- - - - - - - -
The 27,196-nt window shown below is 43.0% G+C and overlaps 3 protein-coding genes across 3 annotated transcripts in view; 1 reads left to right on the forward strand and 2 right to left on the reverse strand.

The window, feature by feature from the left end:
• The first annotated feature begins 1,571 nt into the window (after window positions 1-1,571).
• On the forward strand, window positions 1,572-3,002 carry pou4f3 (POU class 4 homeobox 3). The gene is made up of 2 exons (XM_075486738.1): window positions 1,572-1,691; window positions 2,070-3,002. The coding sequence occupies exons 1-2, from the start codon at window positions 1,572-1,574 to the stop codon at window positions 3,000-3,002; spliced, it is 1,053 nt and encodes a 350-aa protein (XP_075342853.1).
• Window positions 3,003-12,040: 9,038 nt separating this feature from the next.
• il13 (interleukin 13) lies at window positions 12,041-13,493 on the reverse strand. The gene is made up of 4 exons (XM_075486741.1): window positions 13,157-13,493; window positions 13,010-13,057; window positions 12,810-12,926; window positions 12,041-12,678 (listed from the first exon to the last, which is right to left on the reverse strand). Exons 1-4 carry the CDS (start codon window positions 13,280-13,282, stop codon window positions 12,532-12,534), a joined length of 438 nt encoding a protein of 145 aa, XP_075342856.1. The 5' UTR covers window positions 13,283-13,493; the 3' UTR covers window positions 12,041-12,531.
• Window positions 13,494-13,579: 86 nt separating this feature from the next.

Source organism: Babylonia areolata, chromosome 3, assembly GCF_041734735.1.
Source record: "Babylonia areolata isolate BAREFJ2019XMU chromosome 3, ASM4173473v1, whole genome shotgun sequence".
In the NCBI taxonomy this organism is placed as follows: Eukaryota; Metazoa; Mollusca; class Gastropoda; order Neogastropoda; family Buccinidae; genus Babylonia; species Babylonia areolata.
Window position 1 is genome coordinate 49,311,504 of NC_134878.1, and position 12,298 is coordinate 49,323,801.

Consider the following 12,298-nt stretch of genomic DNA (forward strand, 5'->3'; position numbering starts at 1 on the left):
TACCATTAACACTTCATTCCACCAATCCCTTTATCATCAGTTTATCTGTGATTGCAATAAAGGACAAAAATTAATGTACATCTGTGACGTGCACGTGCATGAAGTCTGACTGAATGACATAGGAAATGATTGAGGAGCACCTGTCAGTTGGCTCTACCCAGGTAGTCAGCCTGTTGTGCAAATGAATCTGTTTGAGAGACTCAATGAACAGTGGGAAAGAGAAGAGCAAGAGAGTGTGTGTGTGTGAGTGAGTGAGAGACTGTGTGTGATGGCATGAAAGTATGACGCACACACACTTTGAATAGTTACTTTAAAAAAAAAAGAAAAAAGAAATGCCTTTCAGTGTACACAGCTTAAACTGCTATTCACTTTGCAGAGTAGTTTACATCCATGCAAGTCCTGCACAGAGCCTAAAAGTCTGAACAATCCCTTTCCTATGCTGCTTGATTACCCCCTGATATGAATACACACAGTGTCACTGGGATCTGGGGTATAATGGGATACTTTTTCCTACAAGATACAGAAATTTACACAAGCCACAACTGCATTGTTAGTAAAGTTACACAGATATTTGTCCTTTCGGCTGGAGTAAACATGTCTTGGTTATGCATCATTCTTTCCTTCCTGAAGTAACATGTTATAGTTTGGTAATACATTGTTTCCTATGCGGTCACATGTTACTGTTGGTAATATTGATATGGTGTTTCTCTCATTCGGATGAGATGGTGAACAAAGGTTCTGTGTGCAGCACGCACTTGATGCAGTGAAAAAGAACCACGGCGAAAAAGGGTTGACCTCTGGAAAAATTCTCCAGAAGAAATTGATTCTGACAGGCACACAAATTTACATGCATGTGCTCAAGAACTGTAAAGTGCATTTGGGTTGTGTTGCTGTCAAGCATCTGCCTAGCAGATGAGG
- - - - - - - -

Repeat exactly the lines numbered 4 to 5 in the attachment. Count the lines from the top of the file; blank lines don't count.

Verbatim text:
• On the forward strand, window positions 1,572-3,002 carry pou4f3 (POU class 4 homeobox 3). The gene is made up of 2 exons (XM_075486738.1): window positions 1,572-1,691; window positions 2,070-3,002. The coding sequence occupies exons 1-2, from the start codon at window positions 1,572-1,574 to the stop codon at window positions 3,000-3,002; spliced, it is 1,053 nt and encodes a 350-aa protein (XP_075342853.1).
• Window positions 3,003-12,040: 9,038 nt separating this feature from the next.